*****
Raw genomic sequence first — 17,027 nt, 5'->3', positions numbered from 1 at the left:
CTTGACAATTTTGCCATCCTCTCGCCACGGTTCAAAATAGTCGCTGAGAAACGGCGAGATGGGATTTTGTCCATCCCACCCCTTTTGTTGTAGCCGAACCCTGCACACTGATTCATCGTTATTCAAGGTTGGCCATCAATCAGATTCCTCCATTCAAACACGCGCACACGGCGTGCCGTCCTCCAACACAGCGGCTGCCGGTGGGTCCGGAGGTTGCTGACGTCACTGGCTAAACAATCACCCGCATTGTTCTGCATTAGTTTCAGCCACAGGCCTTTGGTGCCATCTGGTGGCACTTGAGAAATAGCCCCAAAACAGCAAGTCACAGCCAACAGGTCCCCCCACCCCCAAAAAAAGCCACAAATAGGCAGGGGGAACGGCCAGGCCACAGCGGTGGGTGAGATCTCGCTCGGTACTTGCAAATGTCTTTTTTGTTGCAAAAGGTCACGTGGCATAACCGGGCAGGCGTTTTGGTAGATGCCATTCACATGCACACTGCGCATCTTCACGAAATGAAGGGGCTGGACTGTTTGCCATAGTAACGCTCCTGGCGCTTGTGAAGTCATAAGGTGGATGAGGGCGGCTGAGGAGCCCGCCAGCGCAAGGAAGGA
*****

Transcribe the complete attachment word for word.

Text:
Raw genomic sequence first — 17,027 nt, 5'->3', positions numbered from 1 at the left:
CTTGACAATTTTGCCATCCTCTCGCCACGGTTCAAAATAGTCGCTGAGAAACGGCGAGATGGGATTTTGTCCATCCCACCCCTTTTGTTGTAGCCGAACCCTGCACACTGATTCATCGTTATTCAAGGTTGGCCATCAATCAGATTCCTCCATTCAAACACGCGCACACGGCGTGCCGTCCTCCAACACAGCGGCTGCCGGTGGGTCCGGAGGTTGCTGACGTCACTGGCTAAACAATCACCCGCATTGTTCTGCATTAGTTTCAGCCACAGGCCTTTGGTGCCATCTGGTGGCACTTGAGAAATAGCCCCAAAACAGCAAGTCACAGCCAACAGGTCCCCCCACCCCCAAAAAAAGCCACAAATAGGCAGGGGGAACGGCCAGGCCACAGCGGTGGGTGAGATCTCGCTCGGTACTTGCAAATGTCTTTTTTGTTGCAAAAGGTCACGTGGCATAACCGGGCAGGCGTTTTGGTAGATGCCATTCACATGCACACTGCGCATCTTCACGAAATGAAGGGGCTGGACTGTTTGCCATAGTAACGCTCCTGGCGCTTGTGAAGTCATAAGGTGGATGAGGGCGGCTGAGGAGCCCGCCAGCGCAAGGAAGGA